FIGS. 48-49 illustrate perspective and side cross-sectional views respectively of a two finger frame seal 100 according to an embodiment of this invention. Frame seal 100 is to be affixed to the door frame as shown in FIG. 5 (e.g., similar to frame seal 20). Frame seal 100 differs from seal 20 in that i) seal 100 has only two fingers; and ii) seal 100 includes bridge 101 disposed between and connecting flexible fingers 96 and 97 for the purpose of creating an air cushion seal. Bridge 101 is spaced from base 22 thereby defining elongated air gap or opening 102 therebetween. Gap 102 extends along the entire length of base 22 in between fingers 96 and 97 as defined by flexible bridge 101. The provision of bridge 101 with its air relief apertures 98 defined therein allows seal 100 to function as an air cushion when door 6 is closed. Apertures 98 in bridge and aperture(s) 99 in the flexible fingers extending from base 22 allow seal 100 to function as an air cushion against shutting door 6 whereby the fluid (e.g., air or gas) within space 102 is forced out of the space 102 at a predetermined rate. The rate at which the fluid (e.g., air) is forced from space 102 is dictated by the number and size of apertures (98, 99). Accordingly, when door 6 closes, it first contacts finger 96 and forces it toward finger 97 thereby compressing space 102. The air within space 102 cushions the door while the air is expounded from the space through the apertures 98, 99, thereby resulting in a smoother closing of door 6. According to certain other embodiments of this invention, apertures 98, 99 need not be provided as the fluid such as air within space 102 may be forced from the space at an end or ends of the seal. It is noted that bridge 101 could also be implemented into three or four finger frame seal 20, with the bridge being disposed between either all fingers or only a select pair of flexible fingers.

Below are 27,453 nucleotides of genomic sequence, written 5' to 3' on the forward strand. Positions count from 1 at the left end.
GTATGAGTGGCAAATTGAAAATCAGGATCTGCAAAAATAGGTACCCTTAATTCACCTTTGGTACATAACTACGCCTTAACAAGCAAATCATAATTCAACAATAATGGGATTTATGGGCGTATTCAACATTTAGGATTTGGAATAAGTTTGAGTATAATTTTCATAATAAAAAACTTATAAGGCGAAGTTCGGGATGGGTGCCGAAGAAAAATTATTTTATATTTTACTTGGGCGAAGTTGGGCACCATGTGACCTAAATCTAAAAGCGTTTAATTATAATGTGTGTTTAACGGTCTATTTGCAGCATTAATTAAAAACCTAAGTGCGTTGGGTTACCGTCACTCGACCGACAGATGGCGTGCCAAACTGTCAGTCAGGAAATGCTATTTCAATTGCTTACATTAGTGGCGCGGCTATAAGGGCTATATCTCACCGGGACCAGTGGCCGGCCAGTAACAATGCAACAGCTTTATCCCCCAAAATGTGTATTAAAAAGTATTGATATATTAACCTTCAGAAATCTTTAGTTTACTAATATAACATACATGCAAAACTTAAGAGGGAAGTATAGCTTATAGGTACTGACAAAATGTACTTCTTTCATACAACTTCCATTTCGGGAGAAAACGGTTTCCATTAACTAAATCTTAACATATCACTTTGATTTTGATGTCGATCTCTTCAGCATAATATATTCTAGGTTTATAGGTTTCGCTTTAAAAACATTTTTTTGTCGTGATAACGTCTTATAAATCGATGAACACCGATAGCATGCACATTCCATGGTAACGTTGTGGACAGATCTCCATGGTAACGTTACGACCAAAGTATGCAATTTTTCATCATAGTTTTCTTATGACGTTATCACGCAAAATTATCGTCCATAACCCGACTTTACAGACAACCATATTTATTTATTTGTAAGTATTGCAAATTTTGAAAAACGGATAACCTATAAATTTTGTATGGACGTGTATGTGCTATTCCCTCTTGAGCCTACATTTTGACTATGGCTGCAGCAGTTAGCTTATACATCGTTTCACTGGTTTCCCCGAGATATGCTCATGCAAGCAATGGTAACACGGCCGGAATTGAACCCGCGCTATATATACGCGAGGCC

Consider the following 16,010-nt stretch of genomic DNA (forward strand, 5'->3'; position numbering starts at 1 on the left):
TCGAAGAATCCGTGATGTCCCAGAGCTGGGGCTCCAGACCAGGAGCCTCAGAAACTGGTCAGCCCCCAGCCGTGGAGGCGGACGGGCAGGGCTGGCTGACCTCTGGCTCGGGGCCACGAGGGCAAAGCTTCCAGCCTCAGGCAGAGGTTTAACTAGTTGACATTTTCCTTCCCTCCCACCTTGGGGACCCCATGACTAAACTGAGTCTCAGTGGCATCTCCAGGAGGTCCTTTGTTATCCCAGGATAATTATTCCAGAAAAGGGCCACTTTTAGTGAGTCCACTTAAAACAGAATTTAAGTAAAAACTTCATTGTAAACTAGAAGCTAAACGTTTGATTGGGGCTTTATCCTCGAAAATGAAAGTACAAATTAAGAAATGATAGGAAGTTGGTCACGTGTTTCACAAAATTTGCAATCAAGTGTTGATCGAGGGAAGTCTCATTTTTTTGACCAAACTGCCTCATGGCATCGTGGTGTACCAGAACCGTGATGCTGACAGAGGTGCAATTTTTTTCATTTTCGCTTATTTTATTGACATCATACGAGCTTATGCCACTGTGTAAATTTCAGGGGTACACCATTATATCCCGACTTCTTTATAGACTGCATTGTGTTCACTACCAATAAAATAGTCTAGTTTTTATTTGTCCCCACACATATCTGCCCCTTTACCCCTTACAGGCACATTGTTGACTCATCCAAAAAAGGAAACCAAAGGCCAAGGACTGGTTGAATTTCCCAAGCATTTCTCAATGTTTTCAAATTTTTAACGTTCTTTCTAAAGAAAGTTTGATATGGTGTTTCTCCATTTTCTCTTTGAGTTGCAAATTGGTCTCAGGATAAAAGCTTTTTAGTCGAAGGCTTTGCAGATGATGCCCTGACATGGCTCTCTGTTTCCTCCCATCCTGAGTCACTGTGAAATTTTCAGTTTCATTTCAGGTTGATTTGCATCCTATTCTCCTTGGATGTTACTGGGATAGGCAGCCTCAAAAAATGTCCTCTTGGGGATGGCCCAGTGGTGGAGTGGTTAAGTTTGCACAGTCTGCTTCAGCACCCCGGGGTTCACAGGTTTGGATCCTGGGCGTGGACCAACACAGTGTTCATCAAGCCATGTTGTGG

The FIGS. 48-49 embodiment also shows that frame seals according to examples of this invention may include just two fingers, instead of three or four. The two finger seal of this embodiment does not create a predetermined sound upon opening of door 6. The sound created upon opening of door 6 depends upon the height and spacing of the fingers. For example, the sound would be enabled if a small third fin or finger were to be added to the FIGS. 48-49 frame seal.
FIG. 54 is a perspective view of a multi-finger frame seal for affixation to a door frame surrounding a door that includes, perforations, according to an example embodiment of this invention. FIG. 54 is similar to FIG. 1, except that the multi-finger seal 20′ includes one or more perforations 54 that facilitate the breaking of the seal 20′ in the event that it is moved. Thus, the multi-finger frame seal 20′ of FIG. 54 includes substantially planar elongated base 22′, as well as a plurality of flexible fingers 31′, 32′, 33′, and 34′ mounted on and extending therefrom, as well as perforations 54 provided to each of the flexible fingers 31′, 32′, 33′ and 34′. As shown, first finger 31′ is shorter than second finger 32′ which is shorter than third finger 33′, which in turn has a shorter length from base 22′ than fourth finger 34′. Pressure sensitive tape dr adhesive 24 may be applied to the under or rear side of base 22′ for the purpose of affixing multi-finger seal 20′ to a door frame. When frame seal 20′ is affixed to a door frame adjacent a door, it is oriented so that when the door is closed, the door first comes into contact with first finger 31′ and thereafter contacts fingers 32′, 33′, and 34′, respectively.